Sarah Posner

Sarah Posner's coverage of religion and politics has appeared in The Washington Post, The New York Times, Rolling Stone, The Week, and many others.


Recent Articles


James Dobson is right about one thing: Fred Thompson can't speak his way out of a paper bag on the campaign trail. This was Thompson's grand opportunity to show this audience more than his Senate record, more than his affection for John Roberts or Tom Coburn , more than his dedication to the institution of marriage (twice), and more than his moment of awe when he saw his daughter's sonogram. That's baseline stuff for this crowd; they're looking for catchy phrases drawn on scripture and rhetorical venom for perceived enemies. Thompson delivered none of that. He doesn't know what he'd do in his first hundred days, he said, but knows that in his first hour, he "would go into oval office, close door and pray for the wisdom to do what is right." He might think that's a sufficient blueprint for a presidency, but even this audience appeared unmoved, and gave him only polite applause. --Sarah Posner


The world according to Reps. Marsha Blackburn and Jean Schmidt (panelists for "The 'Right' Women of the House"): Good: abstinence education. Bad: Gardisil. Good: Cord blood. Bad: Embryonic stem cell research. Good: Family Research Council. Bad: Emily's List. Good: Us. Bad: Nancy Pelosi. Really. There's not much more to it than that. -- Sarah Posner


Expected to drop out of the race later today in his native Kansas, Sam Brownback came to the Values Voters Summit this morning to give not a stump speech but a call to action. Without a mention of his expected withdrawal -- or the presidential race at all -- Brownback was a striking counterpoint to John McCain, who preceded him with a lackluster, passionless speech. McCain, who got a stony reception for his inclusion of war on terror detainees in his call to treat all life as sacred, seemed uninspired and even bored with his own overtold stories of being tortured as a POW. Brownback, who has been criticized by movement insiders for his own lack of passion on the campaign trail, was full of emotion on the stock anti-abortion and anti-gay marriage rhetoric and the comparison -- standard fare by now -- of "Islamo-fascism" to "atheistic communism." But it was his closing call to action that was intended to get his followers to vote -- even if not for him. “Thi s is our time. This is...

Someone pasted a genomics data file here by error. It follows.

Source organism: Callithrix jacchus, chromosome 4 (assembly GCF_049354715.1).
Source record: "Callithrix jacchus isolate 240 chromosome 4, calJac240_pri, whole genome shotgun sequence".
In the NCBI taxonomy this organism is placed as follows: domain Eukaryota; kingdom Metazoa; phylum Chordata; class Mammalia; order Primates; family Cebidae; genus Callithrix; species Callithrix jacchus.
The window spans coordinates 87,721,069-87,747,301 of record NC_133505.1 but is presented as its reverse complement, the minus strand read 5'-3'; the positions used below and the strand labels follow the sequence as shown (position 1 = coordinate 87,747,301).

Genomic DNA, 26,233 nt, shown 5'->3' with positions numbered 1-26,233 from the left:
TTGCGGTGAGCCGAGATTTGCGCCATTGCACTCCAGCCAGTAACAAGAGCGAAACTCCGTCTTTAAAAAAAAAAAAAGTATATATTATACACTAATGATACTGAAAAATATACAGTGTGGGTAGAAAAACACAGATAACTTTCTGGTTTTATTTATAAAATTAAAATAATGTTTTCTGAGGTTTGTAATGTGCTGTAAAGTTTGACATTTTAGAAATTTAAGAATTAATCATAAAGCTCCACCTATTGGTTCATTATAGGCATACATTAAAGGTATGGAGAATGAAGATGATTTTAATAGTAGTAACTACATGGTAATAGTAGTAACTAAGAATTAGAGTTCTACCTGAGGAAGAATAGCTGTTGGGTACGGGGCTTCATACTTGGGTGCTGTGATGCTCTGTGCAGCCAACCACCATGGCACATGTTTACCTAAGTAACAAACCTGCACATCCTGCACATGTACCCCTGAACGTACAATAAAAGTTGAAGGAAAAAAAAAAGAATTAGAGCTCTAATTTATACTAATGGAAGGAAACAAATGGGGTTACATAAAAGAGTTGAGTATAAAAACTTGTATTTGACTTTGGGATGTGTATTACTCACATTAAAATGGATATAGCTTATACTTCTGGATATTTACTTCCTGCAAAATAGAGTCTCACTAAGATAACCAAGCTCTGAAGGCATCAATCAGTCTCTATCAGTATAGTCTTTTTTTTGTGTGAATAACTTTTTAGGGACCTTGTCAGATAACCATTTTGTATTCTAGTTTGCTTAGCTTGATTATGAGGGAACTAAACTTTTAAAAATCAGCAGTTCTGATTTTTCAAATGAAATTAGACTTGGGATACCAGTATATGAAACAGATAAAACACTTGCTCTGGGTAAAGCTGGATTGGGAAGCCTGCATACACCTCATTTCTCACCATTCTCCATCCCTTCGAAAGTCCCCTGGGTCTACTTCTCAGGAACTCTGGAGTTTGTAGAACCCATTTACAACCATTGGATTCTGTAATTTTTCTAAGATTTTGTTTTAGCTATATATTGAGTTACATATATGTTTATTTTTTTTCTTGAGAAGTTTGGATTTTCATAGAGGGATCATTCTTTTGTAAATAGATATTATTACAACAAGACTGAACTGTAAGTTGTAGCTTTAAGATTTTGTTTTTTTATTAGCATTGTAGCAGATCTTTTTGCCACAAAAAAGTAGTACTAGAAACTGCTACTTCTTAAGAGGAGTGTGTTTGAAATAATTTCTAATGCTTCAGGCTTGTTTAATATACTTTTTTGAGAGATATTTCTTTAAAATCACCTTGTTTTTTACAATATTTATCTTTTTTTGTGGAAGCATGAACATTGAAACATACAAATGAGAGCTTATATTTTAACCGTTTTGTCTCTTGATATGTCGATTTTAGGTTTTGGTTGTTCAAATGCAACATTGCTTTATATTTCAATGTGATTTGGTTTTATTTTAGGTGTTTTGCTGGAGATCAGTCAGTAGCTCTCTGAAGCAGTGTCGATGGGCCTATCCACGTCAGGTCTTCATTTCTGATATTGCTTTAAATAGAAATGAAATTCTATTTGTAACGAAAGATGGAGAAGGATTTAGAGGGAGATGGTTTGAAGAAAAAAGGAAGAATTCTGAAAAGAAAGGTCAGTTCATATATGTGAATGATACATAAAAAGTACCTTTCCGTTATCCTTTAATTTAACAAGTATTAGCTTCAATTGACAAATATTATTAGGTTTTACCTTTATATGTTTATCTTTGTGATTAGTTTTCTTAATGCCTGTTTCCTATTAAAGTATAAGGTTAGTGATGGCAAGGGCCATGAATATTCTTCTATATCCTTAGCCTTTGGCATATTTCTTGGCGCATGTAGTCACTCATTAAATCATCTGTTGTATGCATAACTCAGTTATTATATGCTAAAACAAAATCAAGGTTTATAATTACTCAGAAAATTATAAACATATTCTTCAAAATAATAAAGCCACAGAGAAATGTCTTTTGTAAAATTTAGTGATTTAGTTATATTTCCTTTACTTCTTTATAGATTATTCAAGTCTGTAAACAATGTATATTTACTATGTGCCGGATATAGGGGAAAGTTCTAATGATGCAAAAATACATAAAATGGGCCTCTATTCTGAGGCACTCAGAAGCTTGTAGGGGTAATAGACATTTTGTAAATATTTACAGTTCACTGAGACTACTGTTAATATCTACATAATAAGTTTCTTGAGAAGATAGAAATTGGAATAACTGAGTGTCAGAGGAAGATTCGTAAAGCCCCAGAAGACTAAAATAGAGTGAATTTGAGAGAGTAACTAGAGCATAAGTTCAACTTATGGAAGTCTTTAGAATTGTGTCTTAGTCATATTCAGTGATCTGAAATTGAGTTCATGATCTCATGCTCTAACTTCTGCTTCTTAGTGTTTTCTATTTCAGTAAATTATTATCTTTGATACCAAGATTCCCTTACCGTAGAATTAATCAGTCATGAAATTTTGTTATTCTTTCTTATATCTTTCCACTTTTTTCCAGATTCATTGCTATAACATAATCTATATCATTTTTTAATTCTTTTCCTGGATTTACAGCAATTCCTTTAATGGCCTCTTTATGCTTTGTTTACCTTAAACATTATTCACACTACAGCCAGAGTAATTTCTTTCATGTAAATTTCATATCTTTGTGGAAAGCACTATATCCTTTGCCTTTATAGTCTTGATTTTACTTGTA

The FundamentaList (No. 5)

"Values Voters" flirt with Romney, Third Way debunks the myth of the "evangelical monolith," and Ann Coulter's remarks create some strange bedfellows.

1. Signs Point to an Evangelical Revival for Romney; Prince of Darkness Thinks Christians Heart Giuliani With the Family Research Council/Focus on the Family "Values Voter" Summit just days away, FRC President Tony Perkins hinted to reporters that Mitt Romney's Mormonism isn't such a big deal after all. Perkins' cult-shmult conference call came on the heels of evangelical public relations guru Mark DeMoss sending a five-page letter of support for Romney to evangelical leaders. (DeMoss, who has worked with many major evangelical figures, including the late Jerry Falwell, has volunteered for Romney's campaign since last year.) In the letter, DeMoss invoked Falwell, suggesting that his old mentor never would have sat out an election (i.e., voted for a third-party candidate) when two, and possibly four Supreme Court appointments were on the line. "I believe we can make a difference -- the difference in this election," wrote DeMoss, "and if Mitt Romney should become the 44th president of...

The FundamentaList (No. 4)

Dobson courts Pentecostals, scandal rocks Oral Roberts University, a Christian men's organization tries to regroup, and does shalom mean peace to Christian Zionists?

1. Third Parties and the Fourth Estate Would James Dobson or Tony Perkins have had as many Google News hits this week had the press not fallen for the story that the dynamic duo was ready to dump the GOP in favor of certain failure and irrelevancy? Out of the circus that ensued after the Salt Lake City meeting last week, they got a massive, free get-out-the-vote drive. If Perkins and Dobson can't get their message out through their e-mail lists, radio shows, newsletters, and church networks, they surely can shout their significance from the rooftops of CBS, NBC, ABC, and CNN. Their intended audience was their own constituents and the Republican Party as a whole: Take us seriously, or the White House will once again be occupied by a Clinton. There's no better way to motivate this crowd than by threatening them with insignificance. But before that narrative veered out of their control and became conventional wisdom, Perkins quickly reined it in with an appearance on Face the Nation...